36 Pages Posted: 27 Feb 2010 Last revised: 30 May 2014
Date Written: February 25, 2010
In the face of overwhelming global challenges like climate change and persistent poverty, can individuals in organizations make a difference? This paper looks at what motivates sustainability managers to devote their time and energies to addressing social, environmental and ethical issues. It is rooted in the literature on the role of individuals as change agents for corporate sustainability, in particular in their capacity as environmental or social ‘champions’. The paper presents in-depth research among sustainability managers, providing a rich, nuanced understanding of different types of sustainability change agents. It identifies four such types – Experts, Facilitators, Catalysts and Activists – and uncovers the pivotal role of values, inspiration, expertise, empowerment, strategic thinking and social contribution as sources of meaning for these purpose-inspired managers. The findings deepen our understanding of the psychological dimensions of corporate sustainability management, and provide a useful tool for improving individual and team performance, enhancing recruitment and retention of sustainability talent, and developing more effective organisational leadership for sustainability.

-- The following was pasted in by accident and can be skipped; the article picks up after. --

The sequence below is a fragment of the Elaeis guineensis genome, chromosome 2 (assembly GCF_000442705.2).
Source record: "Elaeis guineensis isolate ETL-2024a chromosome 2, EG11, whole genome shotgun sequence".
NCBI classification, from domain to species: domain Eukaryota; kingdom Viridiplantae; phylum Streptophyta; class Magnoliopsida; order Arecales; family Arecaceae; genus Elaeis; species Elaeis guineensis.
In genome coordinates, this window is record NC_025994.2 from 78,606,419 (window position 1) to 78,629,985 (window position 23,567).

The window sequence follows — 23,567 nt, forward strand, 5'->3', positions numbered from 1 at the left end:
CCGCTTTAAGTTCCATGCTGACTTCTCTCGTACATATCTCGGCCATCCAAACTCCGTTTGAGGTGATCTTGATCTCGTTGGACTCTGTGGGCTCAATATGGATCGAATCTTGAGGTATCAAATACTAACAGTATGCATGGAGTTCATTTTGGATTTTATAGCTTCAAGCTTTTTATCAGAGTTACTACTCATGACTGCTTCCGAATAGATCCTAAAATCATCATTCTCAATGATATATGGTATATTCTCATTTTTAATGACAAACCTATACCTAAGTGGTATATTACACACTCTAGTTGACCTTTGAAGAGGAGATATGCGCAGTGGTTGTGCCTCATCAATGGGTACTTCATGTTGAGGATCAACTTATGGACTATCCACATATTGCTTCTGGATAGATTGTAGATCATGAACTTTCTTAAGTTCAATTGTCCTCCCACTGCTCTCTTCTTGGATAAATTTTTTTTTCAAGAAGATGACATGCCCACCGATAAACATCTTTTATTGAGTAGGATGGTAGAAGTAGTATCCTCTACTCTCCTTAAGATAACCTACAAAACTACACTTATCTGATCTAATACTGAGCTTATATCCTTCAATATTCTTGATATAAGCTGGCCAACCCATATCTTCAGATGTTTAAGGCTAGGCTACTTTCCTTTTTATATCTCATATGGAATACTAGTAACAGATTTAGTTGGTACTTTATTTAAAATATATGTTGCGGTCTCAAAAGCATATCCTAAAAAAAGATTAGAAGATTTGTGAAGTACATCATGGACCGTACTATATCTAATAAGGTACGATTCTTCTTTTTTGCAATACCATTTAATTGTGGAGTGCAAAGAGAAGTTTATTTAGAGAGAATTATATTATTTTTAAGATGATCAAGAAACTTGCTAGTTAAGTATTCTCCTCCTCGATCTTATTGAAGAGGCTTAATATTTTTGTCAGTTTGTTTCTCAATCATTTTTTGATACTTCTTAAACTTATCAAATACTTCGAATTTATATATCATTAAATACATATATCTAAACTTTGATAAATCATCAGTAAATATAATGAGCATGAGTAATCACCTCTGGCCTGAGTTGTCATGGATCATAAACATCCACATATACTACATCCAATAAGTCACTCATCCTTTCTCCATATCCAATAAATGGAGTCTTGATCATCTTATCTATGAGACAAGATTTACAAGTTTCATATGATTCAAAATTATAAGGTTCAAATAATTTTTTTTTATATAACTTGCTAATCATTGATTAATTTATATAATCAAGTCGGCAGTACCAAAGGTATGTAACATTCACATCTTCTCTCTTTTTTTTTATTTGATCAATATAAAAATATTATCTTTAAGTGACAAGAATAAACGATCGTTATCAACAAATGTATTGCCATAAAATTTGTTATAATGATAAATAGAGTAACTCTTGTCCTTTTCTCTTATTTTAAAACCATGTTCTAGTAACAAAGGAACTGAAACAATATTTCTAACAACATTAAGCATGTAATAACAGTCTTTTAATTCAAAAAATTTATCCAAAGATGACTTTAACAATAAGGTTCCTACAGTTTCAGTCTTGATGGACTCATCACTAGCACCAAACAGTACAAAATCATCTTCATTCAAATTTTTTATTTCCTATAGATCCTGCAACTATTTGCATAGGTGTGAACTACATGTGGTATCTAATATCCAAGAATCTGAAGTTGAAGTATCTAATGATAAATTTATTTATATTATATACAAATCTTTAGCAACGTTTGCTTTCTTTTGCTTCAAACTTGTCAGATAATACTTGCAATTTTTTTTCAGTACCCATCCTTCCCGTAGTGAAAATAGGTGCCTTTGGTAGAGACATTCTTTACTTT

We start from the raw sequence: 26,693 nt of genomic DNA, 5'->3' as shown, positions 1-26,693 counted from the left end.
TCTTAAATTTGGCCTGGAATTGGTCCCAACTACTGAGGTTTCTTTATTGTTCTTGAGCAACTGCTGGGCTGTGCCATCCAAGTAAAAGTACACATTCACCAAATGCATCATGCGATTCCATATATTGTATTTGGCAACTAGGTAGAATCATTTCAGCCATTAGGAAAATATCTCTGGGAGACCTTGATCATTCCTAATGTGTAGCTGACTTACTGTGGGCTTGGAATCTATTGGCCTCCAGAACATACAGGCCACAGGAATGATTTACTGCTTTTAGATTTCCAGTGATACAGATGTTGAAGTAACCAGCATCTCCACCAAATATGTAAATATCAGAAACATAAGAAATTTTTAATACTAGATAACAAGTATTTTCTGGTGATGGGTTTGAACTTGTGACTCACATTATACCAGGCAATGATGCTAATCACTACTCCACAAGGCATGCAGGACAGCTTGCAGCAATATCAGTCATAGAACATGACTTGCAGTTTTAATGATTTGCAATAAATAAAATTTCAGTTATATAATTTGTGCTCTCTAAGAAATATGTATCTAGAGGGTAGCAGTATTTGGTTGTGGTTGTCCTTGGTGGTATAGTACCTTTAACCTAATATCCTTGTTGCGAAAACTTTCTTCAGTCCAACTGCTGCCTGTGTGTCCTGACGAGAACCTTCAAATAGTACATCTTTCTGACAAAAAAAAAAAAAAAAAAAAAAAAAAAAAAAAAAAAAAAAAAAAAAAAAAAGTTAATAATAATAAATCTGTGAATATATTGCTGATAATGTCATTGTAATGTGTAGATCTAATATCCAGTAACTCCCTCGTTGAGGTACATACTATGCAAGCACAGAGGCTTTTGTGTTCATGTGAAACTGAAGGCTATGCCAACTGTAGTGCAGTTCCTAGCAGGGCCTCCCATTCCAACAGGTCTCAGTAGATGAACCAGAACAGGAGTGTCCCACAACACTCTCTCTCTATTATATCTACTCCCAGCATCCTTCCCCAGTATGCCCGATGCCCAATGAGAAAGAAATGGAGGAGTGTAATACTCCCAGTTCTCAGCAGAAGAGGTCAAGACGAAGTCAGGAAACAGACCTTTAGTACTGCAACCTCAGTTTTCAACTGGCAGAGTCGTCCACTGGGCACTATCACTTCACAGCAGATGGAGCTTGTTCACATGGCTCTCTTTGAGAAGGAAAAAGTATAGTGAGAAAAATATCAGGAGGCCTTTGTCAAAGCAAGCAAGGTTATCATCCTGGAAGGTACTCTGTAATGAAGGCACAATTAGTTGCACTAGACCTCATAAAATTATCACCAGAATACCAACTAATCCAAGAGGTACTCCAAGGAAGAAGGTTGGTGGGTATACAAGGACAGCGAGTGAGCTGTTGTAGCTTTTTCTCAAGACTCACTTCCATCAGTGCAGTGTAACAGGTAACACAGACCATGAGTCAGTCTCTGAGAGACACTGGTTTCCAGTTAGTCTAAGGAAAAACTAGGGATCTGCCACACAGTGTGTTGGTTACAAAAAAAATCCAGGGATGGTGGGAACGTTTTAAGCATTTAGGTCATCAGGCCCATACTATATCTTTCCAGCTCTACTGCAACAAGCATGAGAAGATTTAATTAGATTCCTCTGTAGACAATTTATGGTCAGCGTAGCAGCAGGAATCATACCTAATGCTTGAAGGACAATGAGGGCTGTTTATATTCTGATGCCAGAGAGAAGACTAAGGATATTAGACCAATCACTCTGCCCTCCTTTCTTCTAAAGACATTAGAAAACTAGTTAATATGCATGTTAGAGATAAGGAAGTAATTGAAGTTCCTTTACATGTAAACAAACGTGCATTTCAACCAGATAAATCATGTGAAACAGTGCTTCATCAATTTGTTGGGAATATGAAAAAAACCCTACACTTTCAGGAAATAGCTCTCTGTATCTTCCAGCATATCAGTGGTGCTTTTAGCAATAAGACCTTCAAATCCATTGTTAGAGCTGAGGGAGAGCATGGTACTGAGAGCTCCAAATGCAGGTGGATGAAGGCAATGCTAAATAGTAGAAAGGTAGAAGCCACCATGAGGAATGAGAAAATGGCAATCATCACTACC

Keywords: corporate social responsibility, corporate sustainability, change agents, environmental champions, meaning in life, psychology, sustainability managers, values
Suggested Citation: Suggested Citation
Visser, Wayne and Crane, Andrew, Corporate Sustainability and the Individual: Understanding What Drives Sustainability Professionals as Change Agents (February 25, 2010). Available at SSRN: https://ssrn.com/abstract=1559087 or http://dx.doi.org/10.2139/ssrn.1559087